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COMPANY PROFILE Asahi: Creating meaningful connections

As part of the recently published RetailX Sustainability 2023 report Preeti Srivastav, group sustainability director, Asahi Europe and International, shares learnings from integrating brand sustainability and marketing plans.

The international arm of Japanese drinks company Asahi aims to be carbon neutral within its 19 breweries by 2030 while working with partners to cut its carbon footprint across supply chains by 30% by the same year.

The company also wants to share its sustainability achievements with consumers along the way. The first step to doing this is to understand which aspects of ESG consumers care about, why and to what extent. Having reached this stage, Asahi then had to identify how its sustainability journey should be shared and what impact it could have on sales.

As Srivastav explains, studies have found that generic claims on product packaging, such as green or eco, can result in a 2% growth in sales. Specific claims like 100% recyclable packaging could push up sales 4%. If a brand can be more ambitious and credible in its claims, such as the product being carbon-neutral, sales increase even further, such is consumer demand for environmentally friendly products.

The challenge
As a beer brand, Asahi’s job is to bring people together, but climate science can be “very heavy” rather than being “fun and engaging”. The challenge for Asahi’s marketing team was how to simplify the complexity of climate change without losing any of the power of the overall message.

One of the steps was to breakdown sustainability into building blocks so the individual brands could talk about their journey in different areas, including agriculture, transportation and packaging. “If we wait until the full value chain is climate neutral we’ll have nothing to say until 2050,” says Srivastav, and that would be a similar case for many retailers. 

She also points out that competing companies, such as Asahi, Heineken and Diageo in the drinks sector are all selling similar products while trying to do the same thing in terms of sustainability. They are all working to lower carbon-emitting electricity and water usage as well as reducing overall emissions.

Sustainability planning is something that all businesses have to undertake, but by integrating sustainability and marketing plans it can become a differentiator as well. That’s how Asahi’s marketing team looks at the issue and how it uses sustainability to connect with consumers.

Lessons to learn
Asahi has learnt a number of lessons in how it uses sustainability in its marketing to consumers:

  • Don’t oversimplify the story,
  • Consumer engagement goes two ways,
  • You can’t talk about excellence in one area of sustainability while doing badly in others.

One of the lessons the company has learnt is not to oversimplify marketing messages. Consumers shouldn’t be taken for granted as they want to know the full story and have access to the information and data evidence behind claims.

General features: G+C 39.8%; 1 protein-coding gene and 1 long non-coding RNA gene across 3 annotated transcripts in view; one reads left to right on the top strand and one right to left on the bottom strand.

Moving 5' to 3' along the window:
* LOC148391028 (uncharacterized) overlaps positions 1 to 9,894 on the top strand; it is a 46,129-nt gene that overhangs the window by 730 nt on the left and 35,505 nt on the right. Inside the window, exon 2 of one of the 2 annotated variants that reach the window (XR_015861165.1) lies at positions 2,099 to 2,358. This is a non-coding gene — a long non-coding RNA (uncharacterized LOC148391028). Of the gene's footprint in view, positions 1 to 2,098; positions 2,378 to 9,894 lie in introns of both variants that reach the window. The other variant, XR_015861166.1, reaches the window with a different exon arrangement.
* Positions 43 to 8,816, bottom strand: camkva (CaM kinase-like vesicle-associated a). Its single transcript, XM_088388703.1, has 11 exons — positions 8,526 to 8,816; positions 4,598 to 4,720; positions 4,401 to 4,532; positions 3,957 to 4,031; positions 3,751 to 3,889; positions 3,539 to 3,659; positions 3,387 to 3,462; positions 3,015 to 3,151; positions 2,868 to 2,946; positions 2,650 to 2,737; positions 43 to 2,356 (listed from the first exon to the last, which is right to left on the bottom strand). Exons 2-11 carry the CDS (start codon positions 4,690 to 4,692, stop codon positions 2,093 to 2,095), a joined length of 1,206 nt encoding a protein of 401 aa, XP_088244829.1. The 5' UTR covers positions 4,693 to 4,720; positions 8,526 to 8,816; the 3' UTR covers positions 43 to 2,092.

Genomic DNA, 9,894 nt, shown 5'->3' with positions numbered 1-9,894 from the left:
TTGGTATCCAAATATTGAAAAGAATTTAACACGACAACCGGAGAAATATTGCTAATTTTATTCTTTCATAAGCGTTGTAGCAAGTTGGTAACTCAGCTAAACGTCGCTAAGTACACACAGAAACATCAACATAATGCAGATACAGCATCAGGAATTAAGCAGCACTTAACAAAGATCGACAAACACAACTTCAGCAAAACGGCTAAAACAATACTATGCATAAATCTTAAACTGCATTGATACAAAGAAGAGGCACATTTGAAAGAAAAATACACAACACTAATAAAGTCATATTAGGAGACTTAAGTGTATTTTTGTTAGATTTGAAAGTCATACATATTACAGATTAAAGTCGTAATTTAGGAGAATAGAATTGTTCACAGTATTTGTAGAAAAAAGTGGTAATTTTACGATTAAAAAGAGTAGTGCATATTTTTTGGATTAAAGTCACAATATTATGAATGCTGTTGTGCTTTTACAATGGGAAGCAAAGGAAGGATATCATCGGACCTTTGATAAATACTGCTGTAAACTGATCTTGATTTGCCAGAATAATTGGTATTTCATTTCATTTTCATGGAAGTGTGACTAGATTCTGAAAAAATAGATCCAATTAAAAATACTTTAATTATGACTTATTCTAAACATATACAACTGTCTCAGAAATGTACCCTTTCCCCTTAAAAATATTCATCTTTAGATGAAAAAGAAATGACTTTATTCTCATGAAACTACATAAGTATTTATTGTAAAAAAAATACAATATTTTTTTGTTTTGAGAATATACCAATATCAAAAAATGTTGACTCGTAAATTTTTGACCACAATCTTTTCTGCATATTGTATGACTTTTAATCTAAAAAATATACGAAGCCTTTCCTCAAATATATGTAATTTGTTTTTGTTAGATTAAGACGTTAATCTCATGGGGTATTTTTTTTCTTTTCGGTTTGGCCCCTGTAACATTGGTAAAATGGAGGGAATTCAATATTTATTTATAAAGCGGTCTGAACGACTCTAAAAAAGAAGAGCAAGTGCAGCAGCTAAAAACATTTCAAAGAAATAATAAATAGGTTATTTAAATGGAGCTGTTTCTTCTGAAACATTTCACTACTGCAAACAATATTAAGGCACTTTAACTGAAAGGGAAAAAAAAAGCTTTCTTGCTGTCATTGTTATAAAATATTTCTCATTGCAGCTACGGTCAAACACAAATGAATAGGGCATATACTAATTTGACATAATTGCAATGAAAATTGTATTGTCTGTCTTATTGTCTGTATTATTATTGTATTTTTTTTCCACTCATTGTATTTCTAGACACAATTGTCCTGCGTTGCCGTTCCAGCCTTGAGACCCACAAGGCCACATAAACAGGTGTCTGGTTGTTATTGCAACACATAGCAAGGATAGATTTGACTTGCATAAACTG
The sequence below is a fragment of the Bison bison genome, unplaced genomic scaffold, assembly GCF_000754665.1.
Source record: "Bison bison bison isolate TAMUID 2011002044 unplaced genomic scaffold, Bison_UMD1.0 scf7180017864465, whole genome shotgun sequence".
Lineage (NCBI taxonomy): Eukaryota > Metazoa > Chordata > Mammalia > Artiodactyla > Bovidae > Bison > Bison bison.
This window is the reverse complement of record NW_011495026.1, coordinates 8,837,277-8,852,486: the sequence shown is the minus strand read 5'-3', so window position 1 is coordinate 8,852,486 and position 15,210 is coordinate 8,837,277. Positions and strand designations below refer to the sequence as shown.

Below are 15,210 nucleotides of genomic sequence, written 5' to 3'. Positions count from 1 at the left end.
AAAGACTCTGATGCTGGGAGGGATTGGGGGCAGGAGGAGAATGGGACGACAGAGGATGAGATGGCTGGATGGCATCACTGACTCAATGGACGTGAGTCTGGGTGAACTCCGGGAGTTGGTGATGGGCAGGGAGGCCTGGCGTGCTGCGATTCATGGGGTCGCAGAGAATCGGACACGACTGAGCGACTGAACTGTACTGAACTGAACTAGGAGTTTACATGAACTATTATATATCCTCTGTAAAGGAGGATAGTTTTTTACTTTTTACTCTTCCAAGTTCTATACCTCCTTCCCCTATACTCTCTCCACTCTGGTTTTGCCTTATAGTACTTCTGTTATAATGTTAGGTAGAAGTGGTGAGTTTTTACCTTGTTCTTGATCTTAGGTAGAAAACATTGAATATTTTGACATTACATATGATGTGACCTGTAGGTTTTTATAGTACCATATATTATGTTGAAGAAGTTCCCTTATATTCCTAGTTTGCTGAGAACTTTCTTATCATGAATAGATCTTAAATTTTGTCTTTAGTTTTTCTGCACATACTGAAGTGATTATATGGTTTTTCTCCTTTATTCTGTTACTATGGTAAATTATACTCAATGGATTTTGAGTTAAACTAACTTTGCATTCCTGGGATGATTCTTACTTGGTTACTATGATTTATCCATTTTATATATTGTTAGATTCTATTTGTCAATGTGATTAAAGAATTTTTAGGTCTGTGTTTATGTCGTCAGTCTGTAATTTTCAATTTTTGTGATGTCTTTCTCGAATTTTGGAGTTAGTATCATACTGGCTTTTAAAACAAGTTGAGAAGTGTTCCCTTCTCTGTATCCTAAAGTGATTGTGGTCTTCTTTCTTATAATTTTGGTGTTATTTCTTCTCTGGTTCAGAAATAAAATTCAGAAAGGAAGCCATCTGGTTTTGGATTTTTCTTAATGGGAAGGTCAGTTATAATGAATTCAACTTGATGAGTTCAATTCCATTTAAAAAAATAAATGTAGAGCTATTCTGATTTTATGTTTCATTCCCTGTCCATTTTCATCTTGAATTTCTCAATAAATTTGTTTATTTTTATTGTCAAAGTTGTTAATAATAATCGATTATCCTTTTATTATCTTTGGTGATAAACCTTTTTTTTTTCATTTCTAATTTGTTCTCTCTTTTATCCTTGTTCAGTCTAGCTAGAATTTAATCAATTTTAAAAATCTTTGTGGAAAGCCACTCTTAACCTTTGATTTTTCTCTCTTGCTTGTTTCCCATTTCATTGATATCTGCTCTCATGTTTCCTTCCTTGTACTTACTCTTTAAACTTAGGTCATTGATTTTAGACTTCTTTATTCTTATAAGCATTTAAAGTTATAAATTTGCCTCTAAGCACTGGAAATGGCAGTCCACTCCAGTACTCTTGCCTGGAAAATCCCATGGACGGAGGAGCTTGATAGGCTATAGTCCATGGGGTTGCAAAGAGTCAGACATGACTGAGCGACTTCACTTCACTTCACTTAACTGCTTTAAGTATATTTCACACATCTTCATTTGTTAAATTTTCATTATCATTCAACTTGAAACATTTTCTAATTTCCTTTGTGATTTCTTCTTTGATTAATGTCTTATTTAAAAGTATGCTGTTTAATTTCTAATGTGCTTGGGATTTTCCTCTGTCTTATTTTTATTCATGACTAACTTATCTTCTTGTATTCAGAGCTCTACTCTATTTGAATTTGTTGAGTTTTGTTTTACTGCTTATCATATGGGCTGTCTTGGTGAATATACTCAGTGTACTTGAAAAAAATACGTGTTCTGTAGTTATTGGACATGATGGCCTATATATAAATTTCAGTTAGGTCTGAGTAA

Asahi has a target to run on 100% renewable electricity by 2025, so when one of its breweries switched to 100% renewable electricity the marketers added a new symbol to product labels. However, this lead to consumers asking about other parts of the production process and packaging used and Asahi having to share further information.

The company now explains to consumers why and how it is making changes, the reduction in emissions and whether any of the associated costs are being transferred to customers. “This was a really big learning lesson for us,” says Srivastav. 

Subsequently, engagement on sustainability grew but consumer appetite for the subject increased as well. In a move that resonated with customers, Asahi added a QR code to its Peroni brand of drinks so customers could learn about production and the partners in the supply chain including the farmers who grew the barley. This worked so well for Peroni that other brands in the group started communicating with customers in this way as well. “I think customers want to be part of the ambition and be part of the action,” says Srivastav. 

Some corporations are lucky to own brands that are by their nature sustainable or have sustainability in their DNA. This doesn’t often happen but for Asahi, helping to protect natural habitats and create a national park in Poland, is the obvious route for its Zubr brand which includes an endangered Bison on its logo. 

Asahi’s remaining brands are having sustainability added to their brand stories and this can come across as “very arrogant,” warns Srivastav. She advises brands and retailers to ensure that the ethos and the DNA of the product continue to be reflected in the communication with consumers as well.

Asahi advice
Regardless of brand or product, sustainability marketing needs to be credible, with everything based on data and evidence, certified by a third party with all of the information accessible to anyone who wants to look at it.

Brands also want consumers to be inspired and engaged “and that’s where marketing comes into play,” says Srivastav.

She advises brands to: 

  • Embrace the story, not the statistics,
  • Reach the customer’s heart, and not just their head,
  • Use a positive tone,
  • Keep it close to home.

There is room for creative sustainability stories in the retail industry as Srivastav believes there are a lot of stories from brands around sustainability but there are “very few great stories”.

This company profile was authored by Emma Herrod, and appears in the RetailX Sustainability 2023. Download it in full for 40 pages of concise data-driven insight into the world of retail sustainability illustrated throughout with easy-to-read graphs, figures and charts. As well as company profiles on VF Corporation and Just Eat

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